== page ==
Drinking a freshly brewed cup of excellent coffee is an exquisite sensory experience. First, your nostrils will be greeted by the steaming aroma, so evocative of the earth. As you take your first sip your tastebuds will be inundated with an extraordinarily full-bodied mouthfeel...before the jolt of caffeine finally hits, coursing through your veins like fuel through a supercar's engine.
It is coffee's singular complexity that ought to make the downing of your aromatic mug a treasured ritual. Picture an idyllic afternoon with your closest confidantes in a warmly lit lodge stocked with platters of crumbly pastries—cafe culture, as it were. For all its surface ease, there is much more that goes into your cup of coffee than meets the eye. Indeed, the humble bean is chock-full of legend, history and assiduous labor, a condensed version of which you can peruse below.
Coffee beans are the pits of what the industry calls "cherries" (which are technically berries, if one wants to be pedantic.) Apocryphal accounts in the annals of coffee history tell the story of the Kaldi the Ethopian goat-herd, who discovered the jittery effects of caffeine circa 800 CE after observing his frisky flock "dancing" after consuming the berries of a shrub that is now known to modern biologists as belonging to the genus Coffea. Ever adventurous, the earliest African tribes then folded crushed berries into lard to create buzzing balls of fire.
A primitive "bean broth" was widely imbibed in Arabia and North Africa by 1,000 CE, but it is said that no coffee seedling ever saw the light of day outside the region until the 1600s: exporters made sure to render the beans sterile by first boiling or drying them before passing them on to European traders.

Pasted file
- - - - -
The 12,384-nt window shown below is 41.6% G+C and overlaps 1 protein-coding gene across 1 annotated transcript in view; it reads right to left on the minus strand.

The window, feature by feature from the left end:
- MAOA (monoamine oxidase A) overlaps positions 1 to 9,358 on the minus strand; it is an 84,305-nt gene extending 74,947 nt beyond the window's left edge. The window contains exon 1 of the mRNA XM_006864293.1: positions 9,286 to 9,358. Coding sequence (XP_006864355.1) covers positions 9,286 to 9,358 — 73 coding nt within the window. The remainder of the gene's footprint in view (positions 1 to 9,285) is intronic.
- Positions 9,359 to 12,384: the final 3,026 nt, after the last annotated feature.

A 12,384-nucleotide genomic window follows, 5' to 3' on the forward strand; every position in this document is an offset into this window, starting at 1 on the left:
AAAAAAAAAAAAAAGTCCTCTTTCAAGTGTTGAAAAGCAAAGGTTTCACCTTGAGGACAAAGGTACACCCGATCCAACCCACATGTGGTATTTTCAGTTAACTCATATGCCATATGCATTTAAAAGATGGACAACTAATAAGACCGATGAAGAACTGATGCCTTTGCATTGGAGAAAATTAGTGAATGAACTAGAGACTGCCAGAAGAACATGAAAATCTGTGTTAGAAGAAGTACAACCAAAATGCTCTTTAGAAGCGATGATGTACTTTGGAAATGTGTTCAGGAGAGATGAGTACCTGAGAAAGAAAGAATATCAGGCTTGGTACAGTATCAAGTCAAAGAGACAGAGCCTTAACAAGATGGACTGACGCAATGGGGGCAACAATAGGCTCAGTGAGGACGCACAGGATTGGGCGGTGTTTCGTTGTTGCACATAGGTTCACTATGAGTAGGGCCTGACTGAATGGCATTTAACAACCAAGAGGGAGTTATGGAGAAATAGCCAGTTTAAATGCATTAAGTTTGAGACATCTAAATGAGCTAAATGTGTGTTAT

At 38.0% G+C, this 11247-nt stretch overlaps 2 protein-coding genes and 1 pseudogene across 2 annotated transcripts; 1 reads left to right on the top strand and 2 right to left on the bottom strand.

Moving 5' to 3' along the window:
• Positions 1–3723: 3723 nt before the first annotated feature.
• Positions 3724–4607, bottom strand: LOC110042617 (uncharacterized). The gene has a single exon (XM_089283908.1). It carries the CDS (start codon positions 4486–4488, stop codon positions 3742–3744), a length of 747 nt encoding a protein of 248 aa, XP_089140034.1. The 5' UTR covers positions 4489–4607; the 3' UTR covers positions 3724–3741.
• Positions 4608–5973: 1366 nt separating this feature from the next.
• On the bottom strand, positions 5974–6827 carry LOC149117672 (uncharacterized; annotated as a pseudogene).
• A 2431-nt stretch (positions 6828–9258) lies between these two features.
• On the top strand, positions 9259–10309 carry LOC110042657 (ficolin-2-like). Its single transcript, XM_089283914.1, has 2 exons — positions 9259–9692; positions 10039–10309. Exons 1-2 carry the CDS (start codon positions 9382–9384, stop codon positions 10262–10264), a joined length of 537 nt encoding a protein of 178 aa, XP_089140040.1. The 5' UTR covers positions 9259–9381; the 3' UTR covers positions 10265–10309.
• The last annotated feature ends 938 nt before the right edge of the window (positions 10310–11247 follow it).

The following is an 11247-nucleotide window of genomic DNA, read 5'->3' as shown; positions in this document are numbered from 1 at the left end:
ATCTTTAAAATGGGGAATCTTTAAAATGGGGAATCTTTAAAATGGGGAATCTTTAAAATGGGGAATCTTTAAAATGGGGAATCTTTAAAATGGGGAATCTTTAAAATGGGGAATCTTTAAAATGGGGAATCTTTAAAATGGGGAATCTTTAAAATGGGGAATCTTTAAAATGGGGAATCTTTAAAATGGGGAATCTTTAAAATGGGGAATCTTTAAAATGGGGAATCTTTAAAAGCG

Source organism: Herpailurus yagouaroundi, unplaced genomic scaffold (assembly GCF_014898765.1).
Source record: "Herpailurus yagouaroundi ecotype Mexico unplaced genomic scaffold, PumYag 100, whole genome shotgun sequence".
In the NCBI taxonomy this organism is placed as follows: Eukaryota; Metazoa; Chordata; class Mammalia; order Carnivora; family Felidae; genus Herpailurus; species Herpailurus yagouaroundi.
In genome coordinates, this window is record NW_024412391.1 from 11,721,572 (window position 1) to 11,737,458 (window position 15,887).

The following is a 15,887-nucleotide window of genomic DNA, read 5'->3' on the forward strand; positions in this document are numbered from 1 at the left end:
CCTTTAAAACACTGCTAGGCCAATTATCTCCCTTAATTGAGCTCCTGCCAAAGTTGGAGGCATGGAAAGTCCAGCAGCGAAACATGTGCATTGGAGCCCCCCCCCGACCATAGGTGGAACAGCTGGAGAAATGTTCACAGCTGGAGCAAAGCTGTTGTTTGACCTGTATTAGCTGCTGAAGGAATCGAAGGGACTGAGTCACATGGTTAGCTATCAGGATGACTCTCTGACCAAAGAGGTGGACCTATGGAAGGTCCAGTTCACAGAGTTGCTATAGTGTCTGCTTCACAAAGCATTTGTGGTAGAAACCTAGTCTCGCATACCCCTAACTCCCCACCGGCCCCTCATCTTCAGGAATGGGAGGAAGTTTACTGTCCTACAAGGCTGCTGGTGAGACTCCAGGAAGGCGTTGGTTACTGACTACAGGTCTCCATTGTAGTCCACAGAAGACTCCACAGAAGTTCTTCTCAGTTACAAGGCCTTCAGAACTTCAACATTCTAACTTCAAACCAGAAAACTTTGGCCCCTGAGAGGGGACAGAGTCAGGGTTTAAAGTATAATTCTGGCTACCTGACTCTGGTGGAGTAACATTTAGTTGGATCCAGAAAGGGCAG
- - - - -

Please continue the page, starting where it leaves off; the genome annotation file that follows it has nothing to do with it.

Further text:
In a momentous episode of daring smuggling, one Baba Budan decided to end Arabia's monopoly by escaping Mecca with "live" beans strapped around his waist. The fruits of Budan's escapade, so to speak, were the beginnings of the widespread cultivation of coffee in places like Java and Ceylon, spearheaded by aggressively entrepreneurial enterprises like The Dutch East India Company.
Other tales of espionage abound: in 1727, for instance, Colonel Palheta was dispatched to smuggle seedlings for the Brazilian government. He did so in the grand tradition of James Bond: by seducing the wife of the French Guiana governor into passing him a bouquet of flowers, cleverly interspersed with sprigs of live coffee.
Today, coffee trees are now cultivated in over 70 countries in what has been dubbed the "coffee belt", a sweltering swathe that encompasses Latin America, Southeast Asia and Africa. Unroasted "green" coffee beans, which hail from trees genetically downsized to about 10 feet to make manual harvesting more manageable, are one of the most lucrative commodities in the agricultural sector, and the end product—coffee—is one of the most popular stimulants and beverages consumed in the world today.
The production starts with the labor-intensive hand picking of berries, carefully inspected and plucked when they are at their ripest, although it is more common nowadays for berries to be "strip picked" by either hand or machine regardless of ripeness. Berries are then sorted by color, with their flesh removed by machine and the seeds within fermented to rid them of any risidual slime.
These fermented, de-pulped berries are then given a good rinse, before being dried to produce beans ready for roasting. Traditionally, the beans are then laid out to dry on raised, ventilated platforms, tumbled by hand, sorted and labeled as green coffee (we did say it was labor-intensive...)
Now comes what is arguably the most crucial step: the roasting. Roasting is key in unlocking the secret pleasures from what would otherwise be a fistful of bland seeds. The roasting process profoundly affects your brew by increasing or decreasing the density and moisture levels, as well as by inducing caramelization and modulating the color and taste of the beans.